The reporters have done a remarkable job documenting the history of steroids, which were used as far back as the 1976 Summer Olympics where the East German women all too handily dominated the swimming events. One revelation for me from the book is how steroids do not directly enhance athletic performance but allow a greater endurance to train harder with a decreasing chance of injury and no need for recovery time. This nuance is critical in understanding how athletes can justify using such risky substances and escape accountability for their actions. This is the moral twist of the book and the one that resonates most clearly as a cautionary tale for future athletes in assessing their options.

Just as intriguing is the detailed chronicle of the rise and fall of the enterprising Conte, who went from being a bass guitarist for Tower of Power to the owner of a holistic health clinic to a highly paid consultant for renowned Olympic and professional athletes. Conte's real fortunes began with his discovery of a means to provide performance-enhancing drugs which would elude detection.
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Format: Hardcover
Let's get my credentials out of the way. I am not someone that baseball is going to "lose" if they don't solve the steroids problem. However, I take the allegations in "Game of Shadows" very, very seriously, and I'm not going to be celebrating any of Barry Bonds' home runs between now and 756.

I've been a baseball fan since the 1981 strike, when I discovered the game through its absence on TV and radio. I went to my first game at Shea Stadium in 1982 on the day that I turned 8 and a half. Mookie Wilson homered that day. He was not, as far as we know, on steroids. Mike Schmidt did not play for the Phillies that day, due to an injury. Schmidt recently came out with a book denouncing steroids, a book that's selling slightly fewer copies than "Game of Shadows".

Even though I raised myself a Mets fan, a team that a few years later rose and fell at the altar of white powder, I did grow up in a Yankees' household, and always took Roger Maris' record very seriously. I was moved and impressed when Mark McGwire brought the Maris family along on September 8, 1998, and made them such a central part of Number 62. When Barry Bonds later said he wanted to "take" Babe Ruth's record for career homers by a left-handed hitter and then warned us to "don't talk about him no more", I was not quite as moved, and certainly not impressed.

Bonds and Marion Jones are not the only big revelations in "Game of Shadows". Who would have imagined that such Bay Area fringe players as Armando Rios and Randy Velarde were BALCO customers? Then again, we learned from Jose Canseco's book last year that steroids alone do not make one a great athlete.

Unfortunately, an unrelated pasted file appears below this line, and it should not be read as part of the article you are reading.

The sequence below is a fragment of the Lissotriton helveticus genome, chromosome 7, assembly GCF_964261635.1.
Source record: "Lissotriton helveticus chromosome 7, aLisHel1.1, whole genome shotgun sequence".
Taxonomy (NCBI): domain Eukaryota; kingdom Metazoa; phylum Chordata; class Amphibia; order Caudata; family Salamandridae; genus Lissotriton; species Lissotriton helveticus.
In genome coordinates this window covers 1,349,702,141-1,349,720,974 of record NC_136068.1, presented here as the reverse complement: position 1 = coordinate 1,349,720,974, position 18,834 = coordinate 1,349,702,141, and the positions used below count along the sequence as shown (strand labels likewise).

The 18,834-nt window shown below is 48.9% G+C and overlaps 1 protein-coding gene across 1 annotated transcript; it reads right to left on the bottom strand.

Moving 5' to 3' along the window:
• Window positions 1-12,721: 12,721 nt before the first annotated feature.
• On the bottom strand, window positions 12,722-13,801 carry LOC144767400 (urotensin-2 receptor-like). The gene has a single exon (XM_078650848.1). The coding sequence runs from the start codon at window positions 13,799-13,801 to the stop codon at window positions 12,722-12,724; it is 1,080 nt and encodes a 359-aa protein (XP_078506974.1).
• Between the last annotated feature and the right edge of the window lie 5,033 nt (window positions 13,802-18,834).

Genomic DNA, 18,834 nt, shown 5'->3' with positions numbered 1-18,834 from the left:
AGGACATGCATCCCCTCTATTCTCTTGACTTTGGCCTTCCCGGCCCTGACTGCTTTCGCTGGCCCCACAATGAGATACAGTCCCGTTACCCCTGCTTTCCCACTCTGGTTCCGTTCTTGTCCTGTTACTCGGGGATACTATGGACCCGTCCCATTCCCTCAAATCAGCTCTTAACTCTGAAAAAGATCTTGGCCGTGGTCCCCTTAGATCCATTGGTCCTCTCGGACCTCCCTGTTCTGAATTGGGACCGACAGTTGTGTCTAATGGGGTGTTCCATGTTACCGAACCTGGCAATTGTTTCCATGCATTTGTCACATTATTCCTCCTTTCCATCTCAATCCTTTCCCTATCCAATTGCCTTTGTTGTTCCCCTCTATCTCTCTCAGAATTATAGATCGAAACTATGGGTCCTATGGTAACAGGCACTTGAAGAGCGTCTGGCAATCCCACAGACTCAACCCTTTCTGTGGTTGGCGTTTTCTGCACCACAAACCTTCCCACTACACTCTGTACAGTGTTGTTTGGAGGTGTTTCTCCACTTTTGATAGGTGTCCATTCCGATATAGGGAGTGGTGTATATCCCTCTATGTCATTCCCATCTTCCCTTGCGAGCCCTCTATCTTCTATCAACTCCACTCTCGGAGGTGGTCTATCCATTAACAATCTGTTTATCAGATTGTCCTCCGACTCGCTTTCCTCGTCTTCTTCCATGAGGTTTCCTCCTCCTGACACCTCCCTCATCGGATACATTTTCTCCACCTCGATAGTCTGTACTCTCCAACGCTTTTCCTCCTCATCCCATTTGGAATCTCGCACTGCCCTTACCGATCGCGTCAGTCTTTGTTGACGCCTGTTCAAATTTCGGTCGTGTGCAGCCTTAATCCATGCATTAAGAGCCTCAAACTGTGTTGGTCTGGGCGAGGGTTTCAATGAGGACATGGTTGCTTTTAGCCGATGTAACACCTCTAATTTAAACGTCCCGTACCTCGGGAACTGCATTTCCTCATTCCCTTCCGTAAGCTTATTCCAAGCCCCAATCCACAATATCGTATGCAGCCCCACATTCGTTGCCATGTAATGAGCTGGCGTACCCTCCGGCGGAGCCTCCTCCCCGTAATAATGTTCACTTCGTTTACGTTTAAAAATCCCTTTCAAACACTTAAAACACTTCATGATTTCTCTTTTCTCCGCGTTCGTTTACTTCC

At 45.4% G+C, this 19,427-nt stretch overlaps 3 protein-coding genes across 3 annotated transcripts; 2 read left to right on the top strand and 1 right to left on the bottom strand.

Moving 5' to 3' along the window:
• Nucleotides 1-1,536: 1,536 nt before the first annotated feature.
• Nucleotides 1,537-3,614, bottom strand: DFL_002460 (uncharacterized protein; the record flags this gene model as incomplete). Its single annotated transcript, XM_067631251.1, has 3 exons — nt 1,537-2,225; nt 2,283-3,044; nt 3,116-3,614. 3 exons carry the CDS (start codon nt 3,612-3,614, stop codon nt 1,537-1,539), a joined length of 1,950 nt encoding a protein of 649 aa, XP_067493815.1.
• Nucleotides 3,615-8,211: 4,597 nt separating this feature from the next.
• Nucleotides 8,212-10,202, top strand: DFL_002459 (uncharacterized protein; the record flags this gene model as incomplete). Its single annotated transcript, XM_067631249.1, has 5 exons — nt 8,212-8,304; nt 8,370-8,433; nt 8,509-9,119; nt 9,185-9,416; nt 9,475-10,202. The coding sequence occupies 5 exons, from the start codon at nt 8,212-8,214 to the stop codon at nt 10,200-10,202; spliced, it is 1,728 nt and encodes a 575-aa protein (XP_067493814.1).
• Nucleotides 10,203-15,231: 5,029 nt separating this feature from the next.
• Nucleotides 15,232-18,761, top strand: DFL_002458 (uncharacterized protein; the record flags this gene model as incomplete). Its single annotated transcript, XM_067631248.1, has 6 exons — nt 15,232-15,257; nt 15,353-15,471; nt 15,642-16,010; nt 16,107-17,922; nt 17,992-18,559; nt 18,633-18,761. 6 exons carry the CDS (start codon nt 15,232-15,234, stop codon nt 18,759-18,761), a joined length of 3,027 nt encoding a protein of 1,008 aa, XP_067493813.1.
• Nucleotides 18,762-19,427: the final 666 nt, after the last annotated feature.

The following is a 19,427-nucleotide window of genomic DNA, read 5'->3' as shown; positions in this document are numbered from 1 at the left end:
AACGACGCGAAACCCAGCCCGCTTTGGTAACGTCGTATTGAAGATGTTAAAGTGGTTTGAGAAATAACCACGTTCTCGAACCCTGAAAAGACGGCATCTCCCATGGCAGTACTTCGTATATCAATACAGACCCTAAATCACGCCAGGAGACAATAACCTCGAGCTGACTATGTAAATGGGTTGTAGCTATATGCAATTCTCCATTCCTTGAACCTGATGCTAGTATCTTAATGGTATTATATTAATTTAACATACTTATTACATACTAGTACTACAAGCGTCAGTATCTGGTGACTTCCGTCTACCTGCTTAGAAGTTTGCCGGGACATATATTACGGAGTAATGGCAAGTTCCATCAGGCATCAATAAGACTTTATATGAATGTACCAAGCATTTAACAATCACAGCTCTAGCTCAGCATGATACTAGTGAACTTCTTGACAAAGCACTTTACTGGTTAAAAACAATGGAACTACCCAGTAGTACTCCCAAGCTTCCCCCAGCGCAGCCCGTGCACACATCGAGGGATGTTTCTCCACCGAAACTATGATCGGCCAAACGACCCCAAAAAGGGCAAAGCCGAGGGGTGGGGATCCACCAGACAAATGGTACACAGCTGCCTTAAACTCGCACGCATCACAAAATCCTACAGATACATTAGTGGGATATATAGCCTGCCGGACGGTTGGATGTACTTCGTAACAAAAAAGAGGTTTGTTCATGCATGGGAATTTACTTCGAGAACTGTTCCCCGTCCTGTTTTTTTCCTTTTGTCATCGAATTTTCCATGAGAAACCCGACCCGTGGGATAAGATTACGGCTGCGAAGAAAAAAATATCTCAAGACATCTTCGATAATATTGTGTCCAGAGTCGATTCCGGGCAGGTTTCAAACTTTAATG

"Game of Shadows" is a remarkable work of investigative journalism.
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2 Comments 85 people found this helpful. Was this review helpful to you? Yes No Sending feedback...
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Format: Hardcover
I don't know how anyone can read this book and retain a shred of respect for the athletes who pumped themselves up with steroids and an array of other illegal substances, in order to best their competition. The authors call them what they are: not champions, but drug cheats. Bloated hulks like Barry Bonds- who continues to lie about his steroid use- should have been thrown out of baseball years ago. Where is Judge Landis when we need him?

The book also details the drug cheating in other sports, and the athletes' justification that, if they didn't use steroids, they would have no chance to excel in any professional sport- that's how rampant steroid use is. The authors also detail how government officials, in thrall to the business of professional baseball and reluctant to do anything that might damage the sport, continued to protect even those athletes who had admitted in closed testimony to steroid use, by refusing to make their names public.

But despite the momentary furor this book caused when it first came out, nothing has really changed. MLB's drug testing procedures are a joke. Bonds has been allowed to go right on hitting his drug-cheat home runs, and will no doubt eventually break the all-time home run record set by Hank Aaron- a disgrace if there ever was one!

The picture the authors paint of Bonds is appalling- what an arrogant, obnoxious, over-privileged SOB! Dislike of Bonds has nothing to do with his race, although he likes to think that it does. People dislike him because he's not only a drug cheat, but a liar, an abuser of women, a serial adulterer, an insulter of fans, teammates, and reporters, and a generally worthless human being. But I guess that's of no importance to Bonds' blindly loyal fans.

This is a birlliant piece of investigative reporting!